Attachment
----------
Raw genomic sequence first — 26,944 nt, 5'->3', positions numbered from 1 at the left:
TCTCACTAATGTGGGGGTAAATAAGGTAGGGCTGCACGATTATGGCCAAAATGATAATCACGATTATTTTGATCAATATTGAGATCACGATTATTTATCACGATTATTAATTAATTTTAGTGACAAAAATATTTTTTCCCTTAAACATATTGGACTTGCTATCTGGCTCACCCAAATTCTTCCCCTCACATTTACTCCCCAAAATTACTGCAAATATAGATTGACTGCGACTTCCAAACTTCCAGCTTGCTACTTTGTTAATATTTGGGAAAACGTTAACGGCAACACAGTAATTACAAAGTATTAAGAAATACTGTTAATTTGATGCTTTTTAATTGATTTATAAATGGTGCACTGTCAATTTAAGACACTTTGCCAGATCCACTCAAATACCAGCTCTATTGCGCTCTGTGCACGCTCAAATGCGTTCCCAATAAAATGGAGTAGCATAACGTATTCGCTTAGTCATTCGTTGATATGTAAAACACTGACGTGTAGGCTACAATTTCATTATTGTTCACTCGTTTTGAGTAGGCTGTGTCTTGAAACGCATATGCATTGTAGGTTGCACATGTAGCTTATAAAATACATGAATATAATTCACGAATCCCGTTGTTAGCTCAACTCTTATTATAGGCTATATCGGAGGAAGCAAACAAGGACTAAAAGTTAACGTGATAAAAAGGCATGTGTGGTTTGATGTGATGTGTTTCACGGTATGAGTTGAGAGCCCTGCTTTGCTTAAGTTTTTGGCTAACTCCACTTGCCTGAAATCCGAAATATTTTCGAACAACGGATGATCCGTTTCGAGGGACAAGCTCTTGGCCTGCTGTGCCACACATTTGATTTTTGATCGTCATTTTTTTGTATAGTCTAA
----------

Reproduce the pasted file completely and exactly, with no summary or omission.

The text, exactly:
Raw genomic sequence first — 26,944 nt, 5'->3', positions numbered from 1 at the left:
TCTCACTAATGTGGGGGTAAATAAGGTAGGGCTGCACGATTATGGCCAAAATGATAATCACGATTATTTTGATCAATATTGAGATCACGATTATTTATCACGATTATTAATTAATTTTAGTGACAAAAATATTTTTTCCCTTAAACATATTGGACTTGCTATCTGGCTCACCCAAATTCTTCCCCTCACATTTACTCCCCAAAATTACTGCAAATATAGATTGACTGCGACTTCCAAACTTCCAGCTTGCTACTTTGTTAATATTTGGGAAAACGTTAACGGCAACACAGTAATTACAAAGTATTAAGAAATACTGTTAATTTGATGCTTTTTAATTGATTTATAAATGGTGCACTGTCAATTTAAGACACTTTGCCAGATCCACTCAAATACCAGCTCTATTGCGCTCTGTGCACGCTCAAATGCGTTCCCAATAAAATGGAGTAGCATAACGTATTCGCTTAGTCATTCGTTGATATGTAAAACACTGACGTGTAGGCTACAATTTCATTATTGTTCACTCGTTTTGAGTAGGCTGTGTCTTGAAACGCATATGCATTGTAGGTTGCACATGTAGCTTATAAAATACATGAATATAATTCACGAATCCCGTTGTTAGCTCAACTCTTATTATAGGCTATATCGGAGGAAGCAAACAAGGACTAAAAGTTAACGTGATAAAAAGGCATGTGTGGTTTGATGTGATGTGTTTCACGGTATGAGTTGAGAGCCCTGCTTTGCTTAAGTTTTTGGCTAACTCCACTTGCCTGAAATCCGAAATATTTTCGAACAACGGATGATCCGTTTCGAGGGACAAGCTCTTGGCCTGCTGTGCCACACATTTGATTTTTGATCGTCATTTTTTTGTATAGTCTAA